Because of their substantial improvement in tensile strength, fibers made from the glass composition of this invention are especially useful for the manufacture of glass reinforced plastic articles and particularly filament wound glass-plastic pressure vessels.
The glass compositions disclosed can be mixed, melted until they are homogeneous and air-free, formed into marbles, remelted, and drawn into fibers by conventional methods. The usual melting temperature is about 2600 F. Fibers formed from my new glass find ready application in articles where a high strength to weight ratio is important. Pressure bottles and tanks to hold liquids and gases, particularly under high pressures, are widely used in aircraft to store oxygen, hydraulic fluid, deicing fluid and the like, and any new material which will make a stronger article for the same weight, or a lighter article with the same strength as can be made with presently used materials finds ready interest and acceptance.
I have succeeded in making glass compositions of extremely high tensile strength and light weight and my glass compositions also have good spinning characteristics for drawing into continuous filament glass. They are readily spun from a platinum bushing having a commercial nozzle size and shape at temperatures between 1700 F. and 2400 F.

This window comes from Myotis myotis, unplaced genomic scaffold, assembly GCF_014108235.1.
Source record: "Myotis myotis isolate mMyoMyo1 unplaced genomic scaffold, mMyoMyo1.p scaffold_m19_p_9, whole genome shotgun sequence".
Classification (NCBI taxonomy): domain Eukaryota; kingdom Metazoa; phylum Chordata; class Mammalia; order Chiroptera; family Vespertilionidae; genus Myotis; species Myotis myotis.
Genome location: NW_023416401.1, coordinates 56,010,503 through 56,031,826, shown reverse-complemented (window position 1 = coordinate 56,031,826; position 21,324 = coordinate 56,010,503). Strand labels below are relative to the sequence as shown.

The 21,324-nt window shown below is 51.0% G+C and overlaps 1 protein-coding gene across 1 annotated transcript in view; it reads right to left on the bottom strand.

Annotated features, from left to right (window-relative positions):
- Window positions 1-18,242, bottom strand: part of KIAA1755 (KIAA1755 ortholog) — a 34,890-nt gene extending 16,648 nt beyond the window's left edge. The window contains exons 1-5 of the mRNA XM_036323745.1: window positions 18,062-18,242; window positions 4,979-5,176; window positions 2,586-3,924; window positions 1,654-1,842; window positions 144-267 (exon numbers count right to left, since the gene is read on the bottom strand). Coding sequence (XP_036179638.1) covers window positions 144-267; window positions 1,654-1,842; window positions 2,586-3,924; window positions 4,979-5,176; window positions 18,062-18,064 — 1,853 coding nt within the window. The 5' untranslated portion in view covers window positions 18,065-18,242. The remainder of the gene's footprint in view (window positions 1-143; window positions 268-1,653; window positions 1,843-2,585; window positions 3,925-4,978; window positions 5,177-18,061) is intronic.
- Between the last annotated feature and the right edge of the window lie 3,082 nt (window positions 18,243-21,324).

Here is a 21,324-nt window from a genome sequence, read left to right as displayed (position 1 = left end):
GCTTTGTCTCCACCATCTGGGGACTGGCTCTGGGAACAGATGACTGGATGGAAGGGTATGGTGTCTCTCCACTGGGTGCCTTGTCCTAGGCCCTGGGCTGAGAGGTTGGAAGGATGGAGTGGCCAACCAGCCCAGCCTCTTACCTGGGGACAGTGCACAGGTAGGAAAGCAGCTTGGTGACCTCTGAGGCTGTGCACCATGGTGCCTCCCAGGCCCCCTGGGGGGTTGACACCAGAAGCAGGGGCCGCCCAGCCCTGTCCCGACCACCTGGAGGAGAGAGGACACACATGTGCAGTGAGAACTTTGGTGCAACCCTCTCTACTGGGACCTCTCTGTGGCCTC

These glasses have liquidus temperatures which are low enough so that they can be spun under ordinary spinning conditions without the use of special nozzles, cooling or handling or any serious tendency to devitrify during the fiber forming process.
The high strength and low density of my glasses are believed to be due to their unique composition. A low density glass with high tensile strength, long spinning range, low liquidus temperature, slow rate of crystallization and normal to high Youngs modulus may be made in the following composition range.
Ingredient: Proportion by weight Si0 40.0-55.0 B 0 10.0-20.0 Li O 0.1-1.0 A1 0 19.0-29.0 MgO 5.020.0 BeO 0.0- 8.0
As is common in glass technology, the ingredients are given above in terms of oxides of the elements. The compounds may be added to the glass batch in several different forms, however. Lithium may be added as the carbonate, as can magnesium, for example.